high privilege biometrics

How Biometrics Guarantee Your Digital Signature is You

Humans have been using signatures since civilization began as proof of identity and intent. A signature is a person’s name or sign written in a distinctive way that is hard for another to copy. Kings used signet rings and monograms to sign orders and proclamations. Charlemagne, who ruled the Frankish Kingdom from 801 to 814, used his monogram as a sign of authority.

In China, seals — called chops — are still used for personal and business legal documents. Elsewhere in the world, people exercise the right once reserved to nobles whenever they sign checks, documents, letters, and other agreements.

Non-Repudiation is an Essential Property of Signatures

One important property of physical and digital signatures is non-repudiation. Once you have signed a document, you cannot later deny that you signed it. Legal systems have used various methods to strengthen the property of non-repudiation:

  • Handwriting experts can analyze a signature to reasonably attribute it to the signer.
  • A notary is a trained public official who validates a signer’s identity by checking official documents like a driver’s license, passport, and birth certificate and witnessing the individual as they sign a document.
  • Websites use multiple means to confirm someone’s identity including passwords, knowledge of prior transactions, security questions, and pre-registered email addresses or phone numbers. But passwords and similar checks can be guessed or hacked making legal non-repudiation difficult to enforce.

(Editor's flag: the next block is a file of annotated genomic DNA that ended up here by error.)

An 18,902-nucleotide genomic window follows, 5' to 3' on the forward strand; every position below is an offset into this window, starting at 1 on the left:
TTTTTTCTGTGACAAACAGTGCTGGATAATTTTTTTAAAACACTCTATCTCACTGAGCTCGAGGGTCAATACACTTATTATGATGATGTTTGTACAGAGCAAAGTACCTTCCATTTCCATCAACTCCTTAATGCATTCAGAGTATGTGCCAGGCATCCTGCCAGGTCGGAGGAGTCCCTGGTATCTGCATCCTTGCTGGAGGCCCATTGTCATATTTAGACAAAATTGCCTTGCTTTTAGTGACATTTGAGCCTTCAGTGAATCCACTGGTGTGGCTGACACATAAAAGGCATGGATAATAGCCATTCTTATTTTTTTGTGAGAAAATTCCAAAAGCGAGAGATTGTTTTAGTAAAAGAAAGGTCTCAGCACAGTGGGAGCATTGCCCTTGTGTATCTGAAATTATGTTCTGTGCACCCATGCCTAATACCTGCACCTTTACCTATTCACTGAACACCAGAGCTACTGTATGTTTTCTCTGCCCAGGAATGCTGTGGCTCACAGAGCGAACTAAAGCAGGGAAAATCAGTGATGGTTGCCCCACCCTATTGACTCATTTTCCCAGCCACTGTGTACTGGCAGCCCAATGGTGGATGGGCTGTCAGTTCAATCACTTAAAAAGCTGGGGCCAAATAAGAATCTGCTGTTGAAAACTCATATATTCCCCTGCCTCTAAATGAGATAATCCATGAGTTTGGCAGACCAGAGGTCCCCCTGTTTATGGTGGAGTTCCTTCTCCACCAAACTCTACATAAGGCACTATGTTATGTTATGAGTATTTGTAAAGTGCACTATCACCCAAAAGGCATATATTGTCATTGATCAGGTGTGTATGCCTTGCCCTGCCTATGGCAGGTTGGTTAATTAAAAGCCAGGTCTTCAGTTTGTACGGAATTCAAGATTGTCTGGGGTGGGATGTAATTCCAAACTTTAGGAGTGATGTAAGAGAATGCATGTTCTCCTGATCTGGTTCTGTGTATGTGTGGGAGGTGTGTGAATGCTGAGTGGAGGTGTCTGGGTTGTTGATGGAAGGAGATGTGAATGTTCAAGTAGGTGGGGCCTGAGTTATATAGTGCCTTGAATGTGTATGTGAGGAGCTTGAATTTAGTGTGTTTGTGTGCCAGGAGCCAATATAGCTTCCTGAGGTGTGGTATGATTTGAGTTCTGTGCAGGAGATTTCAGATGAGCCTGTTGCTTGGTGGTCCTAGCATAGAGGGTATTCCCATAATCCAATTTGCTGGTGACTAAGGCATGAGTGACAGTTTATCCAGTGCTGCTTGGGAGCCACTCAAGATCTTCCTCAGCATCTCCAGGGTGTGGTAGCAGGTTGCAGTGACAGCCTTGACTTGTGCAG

Digital signatures which use a private key to sign a document and a public key to validate the signature are the accepted means for signing electronic documents. The challenge has been to eliminate the password as the mechanism to access the private key because passwords can be hacked.

Your Biometric is Bound to your Private Signing Key

Veridium makes legal non-repudiation possible using biometric authentication instead of passwords to grant access to a private signing key. Because your biometric is yours and yours alone, no one except you can use it for signing electronic documents.

During enrollment, you register one or more biometrics using your Veridium client software. For each biometric registered, the Veridium client generates a public/private keypair, binding it to your biometrics.

An Example of Non-Repudiation

Veridium software is integrated with your application. For this example, let’s say it’s a financial application. When you request a service from the financial application, it signals the VeridiumID server and provides a short description of the service requested such as “You are requesting to transfer $5,000.00 from savings to your brokerage account.”

The VeridiumID server push notifies your Veridium client to authenticate you using 4 Fingers TouchlessID. The descriptive text is included with the notification and appears on your phone with the request to authenticate. You click yes on the message to authenticate using your biometrics.

When you authenticate successfully, the Veridium client signs the descriptive text along with some other identifying parameters. The signed text and public key for verification is returned to the financial application (via the VeridiumID server) for validation and storage. Your transaction is complete. And don’t try denying it!

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